Charles’s quotes

"It is surely ours to combine these elements of mourning for sin and joy in our salvation in one complex and composite experience which keeps us perpetually humble and yet perpetually joyful too."— Rev William Still

Sunday, 11 March 2018

A response to a comment by G. R. Osborne on Berkouwer’s understanding of the doctrine of final perseverance

In his contribution to Clark Pinnock (editor), Grace Unlimited (1975), G. R. Osborne states that Berkouwer, in Faith and Perseverance, pp. 9-10, “speaks of the timelessness of the doctrine of final perseverance, founded on ‘the richness and abidingness of salvation” (p. 188, emphasis mine).
This single-sentence comment on Berkouwer’s view hardly gives a fair indication of the type of thinking found in Chapter 1 of Berkouwer’s Faith and Perseverance - “Timeliness and Relevance” (pp. 9-14, emphasis mine).
Berkouwer insists that “the living preaching of the Scriptures, which offer no metaphysical and theoretical views about … ‘permanency’ as an independent theme in itself, does nothing to encourage ‘a continuity which is … opposed in any way to the living nature of faith” (p. 13).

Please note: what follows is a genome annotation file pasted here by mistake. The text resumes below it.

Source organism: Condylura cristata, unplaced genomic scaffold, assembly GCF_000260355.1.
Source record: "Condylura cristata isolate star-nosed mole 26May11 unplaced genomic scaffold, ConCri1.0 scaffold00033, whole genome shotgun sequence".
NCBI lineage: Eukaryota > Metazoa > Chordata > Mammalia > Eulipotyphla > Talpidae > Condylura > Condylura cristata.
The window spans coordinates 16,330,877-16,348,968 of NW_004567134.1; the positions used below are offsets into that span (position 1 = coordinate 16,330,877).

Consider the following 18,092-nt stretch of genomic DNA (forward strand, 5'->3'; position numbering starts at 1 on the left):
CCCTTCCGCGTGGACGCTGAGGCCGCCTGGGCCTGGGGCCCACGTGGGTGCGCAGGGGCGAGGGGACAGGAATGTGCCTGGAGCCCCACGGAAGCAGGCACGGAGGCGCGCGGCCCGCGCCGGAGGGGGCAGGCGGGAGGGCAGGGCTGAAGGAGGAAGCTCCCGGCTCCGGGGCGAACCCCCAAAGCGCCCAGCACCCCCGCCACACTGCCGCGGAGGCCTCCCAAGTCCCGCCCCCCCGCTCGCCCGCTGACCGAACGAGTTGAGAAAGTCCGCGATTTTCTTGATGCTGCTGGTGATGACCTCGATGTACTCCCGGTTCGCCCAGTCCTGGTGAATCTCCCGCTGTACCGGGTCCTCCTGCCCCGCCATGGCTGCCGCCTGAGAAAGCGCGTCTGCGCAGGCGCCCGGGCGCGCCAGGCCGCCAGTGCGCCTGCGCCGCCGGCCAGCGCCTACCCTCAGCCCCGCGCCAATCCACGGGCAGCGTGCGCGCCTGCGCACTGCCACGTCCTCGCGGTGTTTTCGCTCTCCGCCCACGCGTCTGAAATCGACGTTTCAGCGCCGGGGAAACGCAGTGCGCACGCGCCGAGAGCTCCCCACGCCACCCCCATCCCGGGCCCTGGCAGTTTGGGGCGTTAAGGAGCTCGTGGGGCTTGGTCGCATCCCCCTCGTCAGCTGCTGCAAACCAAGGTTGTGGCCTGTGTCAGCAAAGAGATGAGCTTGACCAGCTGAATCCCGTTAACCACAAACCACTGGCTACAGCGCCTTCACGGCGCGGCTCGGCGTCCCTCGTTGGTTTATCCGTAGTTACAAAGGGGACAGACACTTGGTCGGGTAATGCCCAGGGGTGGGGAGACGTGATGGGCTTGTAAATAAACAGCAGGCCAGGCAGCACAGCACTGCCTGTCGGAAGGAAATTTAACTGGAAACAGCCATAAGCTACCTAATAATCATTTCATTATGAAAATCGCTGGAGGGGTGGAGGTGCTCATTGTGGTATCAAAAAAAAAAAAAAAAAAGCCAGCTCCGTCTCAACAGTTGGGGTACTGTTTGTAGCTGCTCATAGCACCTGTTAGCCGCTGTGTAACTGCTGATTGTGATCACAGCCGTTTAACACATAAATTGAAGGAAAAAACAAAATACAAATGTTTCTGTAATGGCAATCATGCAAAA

Berkouwer stresses that “The perseverance of the saints is not primarily a theoretical problem but a confession of faith” (p. 14) and that “The perseverance of the saints is unbreakably connected with the assurance of faith” (p. 11).
The use of the expression “timelessness” in respect of Berkouwer’s perspective seems particularly misleading in view of Berkouwer’s favourable citation of Barth’s words: “It has to be a relation whose being must be renewed every moment to remain true, as much through the speech of the good God who is new every morning as in the knowledge and act, the faith and obedience of man” (p. 13, citing K. Barth, Prolegomena, (1927), p. 296).

Featured post

Psalm 118:1-9

Some things are worth repeating (Psalm 118:1-4). Emphasis - This is important. We're speaking about God's love for us - not our ...